Thinking about a hardware refresh and a new approach to your network using a colocation data center? Then one of the first questions that come to mind is how much colocation data center space you need.
Ideally, you should ask this question before you start investing in new hardware and definitely before you start throwing away old equipment. Unlike on-premise hosting, colocation comes with better connectivity, redundancy, security, and more. So it’s a top option companies should consider for storing digital assets and backups.
However, when you opt for colocation, it’s ideal to know what type of assets you’ll be hosting in the center beforehand. Of course, you can always upgrade and downgrade as needed. Colocation is scalable and truly flexible to adapt to your needs.
Depending on the colocation provider you choose, you will have a number of different options, space configurations, and additional options to choose from. Some colocation providers require a minimum space to be rented (for instance, a full rack or 5kW), while others can host in smaller increments.
If you’re not sure how to get started on evaluating your colocation data center space needs, read on. We will shed some light on the things to consider.
Data Center Rack Space
In a data center, physical space is measured in racks or rack/cabinet space, commonly referred to as “U.” In this context, U is a measurement unit typically applied to things like disk drivers, equipment racks, servers, and other types of equipment commonly found in a data center. A standard rack is 19 inches, while one U equals 1.75 inches. The same U can be used to describe the height of the cabinets in a colocation data center.
In colocation lingo, U is usually preceded by a number: 2U, 3U, 5U, and so on. This measures the overall height of the mounted servers or racked servers. Manufacturers rely on this standard measurement to determine how many RUs the equipment needs.
Colocation data centers use standard rack sizes to measure how much equipment they can host. For instance:
- A quarter rack can hold approximately 10U. This is typically enough for small companies, with small to medium amounts of data. 1U is usually enough for a very small startup, so the remaining 9U will be enough for an established company with more data to handle.
- A half rack can hold approximately 20U. The half-rack is the ideal choice for small to midsize companies, with more data.
- A full rack can hold approximately 40U. Large companies, with large databases, can use this option to ensure that they are ready for whatever happens, and no matter how much the amount of data they use grows in the near future. A full rack offers you enough space and flexibility for…pretty much anything.
Please keep in mind that these are approximate measures. Some data centers in the US (and outside of it) offer tall colocation cabinets that can support up to 48U.
Data Center Power Usage
As servers and equipment continue to get smaller in size, many data centers, including HTDC, have moved to allocating resources by power usage. With this model, you buy the power usage (in kilowatts, kW) per month (or quarter or year). Your equipment can use up to that amount of power.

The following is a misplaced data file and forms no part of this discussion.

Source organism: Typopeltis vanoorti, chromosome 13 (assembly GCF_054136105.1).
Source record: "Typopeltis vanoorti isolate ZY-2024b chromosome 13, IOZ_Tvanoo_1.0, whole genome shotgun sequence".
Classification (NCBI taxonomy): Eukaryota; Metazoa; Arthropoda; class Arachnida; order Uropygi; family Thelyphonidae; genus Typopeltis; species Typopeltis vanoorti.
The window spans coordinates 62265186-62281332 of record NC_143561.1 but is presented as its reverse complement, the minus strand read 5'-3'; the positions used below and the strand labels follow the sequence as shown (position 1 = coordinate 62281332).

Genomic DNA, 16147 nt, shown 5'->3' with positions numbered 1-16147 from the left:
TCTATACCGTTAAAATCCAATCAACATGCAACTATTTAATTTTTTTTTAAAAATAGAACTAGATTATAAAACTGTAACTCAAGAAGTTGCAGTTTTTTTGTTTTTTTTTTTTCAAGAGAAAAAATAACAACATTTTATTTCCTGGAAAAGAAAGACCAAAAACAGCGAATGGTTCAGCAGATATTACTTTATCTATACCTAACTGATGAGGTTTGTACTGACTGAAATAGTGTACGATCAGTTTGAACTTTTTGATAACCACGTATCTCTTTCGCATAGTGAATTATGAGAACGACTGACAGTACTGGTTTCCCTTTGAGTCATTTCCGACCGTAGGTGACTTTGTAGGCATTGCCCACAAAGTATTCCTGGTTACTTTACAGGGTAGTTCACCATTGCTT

What happens if you go over your power limit some months? Will your equipment stop working? At HTDC, no, we’ll never shut off your connectivity for going over. That’s one of the great things about data center storage: it’s scalable. In the case of overages, especially ongoing overages, we simply renegotiate pricing.
Some data centers charge power usage through metering, which means you pay for what you use. This model, similar to with the cloud, leads to unpredictable costs. At HTDC, we price similarly to the rack space concept—in blocks. We use 5kW and 2kW increments, so you can purchase any combination from 2kW up in those blocks.
This model is most cost-effective for customers, reflects how data centers incur costs, and allows full scalability and flexibility.
Determining Your Colocation Data Center Requirements
Now that you have the basics of how data centers allocate space and power, you are on the right track to find the ideal solution for you. There are no set formulas here or one-size-fits-all solutions, so we recommend you discuss this both with your internal IT department and with your colocation provider.
As a rule of thumb, the more space you buy, the lower the cost per unit will be—much like in any other industry. Scalability is always an option, so you can move up and down as needed.
For determining your needs in both space- and power-based models, you can rely on information from your hardware provider. When you look at the servers and hardware you plan to put in the data center, you can view size specs for rack space and power usage estimates for each piece of equipment. You can take this information to your colocation partner and negotiate exactly what you need.
Not Sure Where to Start? The Heartland Technology Data Center Can Help!
At the Heartland Technology Data Center, we take great pride in offering customized solutions for every company, regardless of their size. We don’t stick a rigid plan on your business and call it a day.
Whether you need 300kW or 2kW, we are here to help you make the most out of your colocation space. Our experts can always consult and guide you in choosing the best option for you, knowing you have full flexibility to adjust as needed.
Come tour our Iowa data center and let’s talk more about your colocation data center space needs.